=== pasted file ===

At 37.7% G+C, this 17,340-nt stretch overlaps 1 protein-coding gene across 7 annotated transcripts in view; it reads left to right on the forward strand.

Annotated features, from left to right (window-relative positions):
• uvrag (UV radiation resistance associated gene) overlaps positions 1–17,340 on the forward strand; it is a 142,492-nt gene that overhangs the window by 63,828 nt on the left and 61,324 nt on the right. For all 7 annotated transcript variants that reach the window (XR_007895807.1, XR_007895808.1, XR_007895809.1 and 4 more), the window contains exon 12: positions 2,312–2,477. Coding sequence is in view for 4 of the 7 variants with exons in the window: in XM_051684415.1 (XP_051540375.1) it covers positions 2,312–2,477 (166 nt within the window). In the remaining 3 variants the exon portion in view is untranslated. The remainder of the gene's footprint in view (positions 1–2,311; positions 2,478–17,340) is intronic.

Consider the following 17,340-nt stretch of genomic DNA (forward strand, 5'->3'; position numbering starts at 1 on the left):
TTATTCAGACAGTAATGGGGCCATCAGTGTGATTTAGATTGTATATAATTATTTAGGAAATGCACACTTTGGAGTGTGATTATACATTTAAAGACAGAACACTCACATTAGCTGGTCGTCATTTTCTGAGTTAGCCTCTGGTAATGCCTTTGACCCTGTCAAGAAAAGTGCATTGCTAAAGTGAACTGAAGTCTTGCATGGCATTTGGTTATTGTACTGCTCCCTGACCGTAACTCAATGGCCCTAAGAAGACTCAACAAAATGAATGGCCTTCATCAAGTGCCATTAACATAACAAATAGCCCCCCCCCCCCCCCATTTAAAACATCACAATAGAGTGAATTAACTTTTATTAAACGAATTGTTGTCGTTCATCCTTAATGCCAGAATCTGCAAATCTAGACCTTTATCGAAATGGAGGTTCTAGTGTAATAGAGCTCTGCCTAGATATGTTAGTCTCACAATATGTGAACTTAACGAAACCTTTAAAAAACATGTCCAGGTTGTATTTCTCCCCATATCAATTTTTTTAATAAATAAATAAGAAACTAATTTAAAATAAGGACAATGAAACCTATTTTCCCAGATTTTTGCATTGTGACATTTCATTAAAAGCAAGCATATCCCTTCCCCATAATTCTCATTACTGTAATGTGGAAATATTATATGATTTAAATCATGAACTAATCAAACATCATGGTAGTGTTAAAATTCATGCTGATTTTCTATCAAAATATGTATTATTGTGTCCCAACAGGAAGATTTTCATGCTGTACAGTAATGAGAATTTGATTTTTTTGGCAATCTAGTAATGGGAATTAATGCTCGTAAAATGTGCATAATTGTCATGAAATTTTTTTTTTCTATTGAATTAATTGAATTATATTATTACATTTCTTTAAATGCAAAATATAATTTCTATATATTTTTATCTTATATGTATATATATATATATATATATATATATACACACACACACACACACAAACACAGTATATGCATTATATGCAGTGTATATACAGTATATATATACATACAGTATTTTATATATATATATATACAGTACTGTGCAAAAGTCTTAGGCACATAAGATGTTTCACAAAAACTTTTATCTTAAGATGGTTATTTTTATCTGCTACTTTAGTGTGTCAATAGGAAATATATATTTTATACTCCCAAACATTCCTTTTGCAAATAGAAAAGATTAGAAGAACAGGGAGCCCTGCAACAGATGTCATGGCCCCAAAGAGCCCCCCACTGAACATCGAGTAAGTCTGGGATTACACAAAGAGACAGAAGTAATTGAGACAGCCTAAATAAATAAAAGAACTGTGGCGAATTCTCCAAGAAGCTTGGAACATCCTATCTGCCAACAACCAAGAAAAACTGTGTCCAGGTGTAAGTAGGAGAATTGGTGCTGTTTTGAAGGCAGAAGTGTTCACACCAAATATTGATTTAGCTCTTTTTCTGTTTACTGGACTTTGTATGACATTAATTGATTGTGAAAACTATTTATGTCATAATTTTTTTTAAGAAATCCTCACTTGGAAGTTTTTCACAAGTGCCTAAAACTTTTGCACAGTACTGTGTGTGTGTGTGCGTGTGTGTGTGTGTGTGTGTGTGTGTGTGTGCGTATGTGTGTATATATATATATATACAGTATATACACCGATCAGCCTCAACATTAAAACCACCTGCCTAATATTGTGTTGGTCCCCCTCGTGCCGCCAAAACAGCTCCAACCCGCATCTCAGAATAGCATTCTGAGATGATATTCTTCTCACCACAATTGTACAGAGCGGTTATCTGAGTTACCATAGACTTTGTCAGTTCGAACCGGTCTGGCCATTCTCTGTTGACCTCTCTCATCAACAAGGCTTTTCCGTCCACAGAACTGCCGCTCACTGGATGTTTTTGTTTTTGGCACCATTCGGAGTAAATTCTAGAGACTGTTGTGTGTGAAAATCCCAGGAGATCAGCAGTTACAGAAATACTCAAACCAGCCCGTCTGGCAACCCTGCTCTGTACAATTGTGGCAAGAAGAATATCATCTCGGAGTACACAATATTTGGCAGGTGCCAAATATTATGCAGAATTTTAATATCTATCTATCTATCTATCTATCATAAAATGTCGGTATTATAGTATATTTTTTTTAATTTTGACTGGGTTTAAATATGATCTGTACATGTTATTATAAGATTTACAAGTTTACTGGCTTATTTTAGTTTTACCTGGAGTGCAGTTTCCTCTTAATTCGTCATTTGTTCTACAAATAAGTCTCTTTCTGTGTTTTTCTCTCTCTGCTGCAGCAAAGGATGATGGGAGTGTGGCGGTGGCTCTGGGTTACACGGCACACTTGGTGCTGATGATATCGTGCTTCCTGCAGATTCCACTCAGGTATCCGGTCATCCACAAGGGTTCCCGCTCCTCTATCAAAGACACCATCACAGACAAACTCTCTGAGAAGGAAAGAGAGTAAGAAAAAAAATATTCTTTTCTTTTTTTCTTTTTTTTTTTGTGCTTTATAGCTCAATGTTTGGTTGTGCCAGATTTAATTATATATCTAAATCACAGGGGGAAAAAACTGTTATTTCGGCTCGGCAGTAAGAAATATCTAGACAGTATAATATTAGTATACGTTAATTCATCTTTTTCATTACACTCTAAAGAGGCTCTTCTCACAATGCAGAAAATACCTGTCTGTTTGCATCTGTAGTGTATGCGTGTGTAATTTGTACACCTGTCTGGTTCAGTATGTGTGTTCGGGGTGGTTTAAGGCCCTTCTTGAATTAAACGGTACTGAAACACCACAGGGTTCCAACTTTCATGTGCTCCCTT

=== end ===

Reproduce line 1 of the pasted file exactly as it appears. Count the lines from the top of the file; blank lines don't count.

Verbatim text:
At 37.7% G+C, this 17,340-nt stretch overlaps 1 protein-coding gene across 7 annotated transcripts in view; it reads left to right on the forward strand.